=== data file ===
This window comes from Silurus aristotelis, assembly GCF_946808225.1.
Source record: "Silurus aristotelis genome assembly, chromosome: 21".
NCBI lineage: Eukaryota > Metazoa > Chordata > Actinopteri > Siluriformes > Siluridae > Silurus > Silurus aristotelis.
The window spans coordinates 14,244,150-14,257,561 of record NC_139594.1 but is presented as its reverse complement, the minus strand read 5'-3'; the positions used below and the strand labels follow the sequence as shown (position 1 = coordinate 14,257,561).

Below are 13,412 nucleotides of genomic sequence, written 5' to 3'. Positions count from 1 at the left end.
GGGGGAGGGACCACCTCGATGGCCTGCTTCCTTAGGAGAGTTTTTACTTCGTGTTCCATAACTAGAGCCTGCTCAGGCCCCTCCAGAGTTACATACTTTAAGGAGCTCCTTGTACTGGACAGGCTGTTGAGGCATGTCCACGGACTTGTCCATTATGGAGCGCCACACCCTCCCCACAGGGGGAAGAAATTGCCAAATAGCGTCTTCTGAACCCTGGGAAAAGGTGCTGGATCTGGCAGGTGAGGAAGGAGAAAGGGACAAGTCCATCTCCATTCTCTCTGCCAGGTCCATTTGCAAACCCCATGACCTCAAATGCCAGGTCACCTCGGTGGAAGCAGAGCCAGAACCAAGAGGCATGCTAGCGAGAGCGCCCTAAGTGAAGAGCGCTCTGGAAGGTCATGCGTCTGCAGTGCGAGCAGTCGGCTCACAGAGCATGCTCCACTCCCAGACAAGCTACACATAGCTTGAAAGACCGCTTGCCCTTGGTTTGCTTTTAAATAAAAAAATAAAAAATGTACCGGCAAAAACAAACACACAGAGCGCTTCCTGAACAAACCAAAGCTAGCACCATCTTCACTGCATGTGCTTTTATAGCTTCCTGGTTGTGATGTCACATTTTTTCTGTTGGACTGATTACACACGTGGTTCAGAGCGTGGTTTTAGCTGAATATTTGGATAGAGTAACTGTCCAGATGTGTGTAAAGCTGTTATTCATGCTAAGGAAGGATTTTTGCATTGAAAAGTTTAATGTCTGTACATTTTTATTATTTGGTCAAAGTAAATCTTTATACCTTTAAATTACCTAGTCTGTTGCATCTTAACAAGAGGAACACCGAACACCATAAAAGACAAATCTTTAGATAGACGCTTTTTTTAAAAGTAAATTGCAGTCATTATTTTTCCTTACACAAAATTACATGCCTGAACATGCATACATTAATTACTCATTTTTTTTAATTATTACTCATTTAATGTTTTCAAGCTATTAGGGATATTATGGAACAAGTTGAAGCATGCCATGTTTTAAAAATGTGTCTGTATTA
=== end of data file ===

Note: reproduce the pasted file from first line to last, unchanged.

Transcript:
This window comes from Silurus aristotelis, assembly GCF_946808225.1.
Source record: "Silurus aristotelis genome assembly, chromosome: 21".
NCBI lineage: Eukaryota > Metazoa > Chordata > Actinopteri > Siluriformes > Siluridae > Silurus > Silurus aristotelis.
The window spans coordinates 14,244,150-14,257,561 of record NC_139594.1 but is presented as its reverse complement, the minus strand read 5'-3'; the positions used below and the strand labels follow the sequence as shown (position 1 = coordinate 14,257,561).

Below are 13,412 nucleotides of genomic sequence, written 5' to 3'. Positions count from 1 at the left end.
GGGGGAGGGACCACCTCGATGGCCTGCTTCCTTAGGAGAGTTTTTACTTCGTGTTCCATAACTAGAGCCTGCTCAGGCCCCTCCAGAGTTACATACTTTAAGGAGCTCCTTGTACTGGACAGGCTGTTGAGGCATGTCCACGGACTTGTCCATTATGGAGCGCCACACCCTCCCCACAGGGGGAAGAAATTGCCAAATAGCGTCTTCTGAACCCTGGGAAAAGGTGCTGGATCTGGCAGGTGAGGAAGGAGAAAGGGACAAGTCCATCTCCATTCTCTCTGCCAGGTCCATTTGCAAACCCCATGACCTCAAATGCCAGGTCACCTCGGTGGAAGCAGAGCCAGAACCAAGAGGCATGCTAGCGAGAGCGCCCTAAGTGAAGAGCGCTCTGGAAGGTCATGCGTCTGCAGTGCGAGCAGTCGGCTCACAGAGCATGCTCCACTCCCAGACAAGCTACACATAGCTTGAAAGACCGCTTGCCCTTGGTTTGCTTTTAAATAAAAAAATAAAAAATGTACCGGCAAAAACAAACACACAGAGCGCTTCCTGAACAAACCAAAGCTAGCACCATCTTCACTGCATGTGCTTTTATAGCTTCCTGGTTGTGATGTCACATTTTTTCTGTTGGACTGATTACACACGTGGTTCAGAGCGTGGTTTTAGCTGAATATTTGGATAGAGTAACTGTCCAGATGTGTGTAAAGCTGTTATTCATGCTAAGGAAGGATTTTTGCATTGAAAAGTTTAATGTCTGTACATTTTTATTATTTGGTCAAAGTAAATCTTTATACCTTTAAATTACCTAGTCTGTTGCATCTTAACAAGAGGAACACCGAACACCATAAAAGACAAATCTTTAGATAGACGCTTTTTTTAAAAGTAAATTGCAGTCATTATTTTTCCTTACACAAAATTACATGCCTGAACATGCATACATTAATTACTCATTTTTTTTAATTATTACTCATTTAATGTTTTCAAGCTATTAGGGATATTATGGAACAAGTTGAAGCATGCCATGTTTTAAAAATGTGTCTGTATTA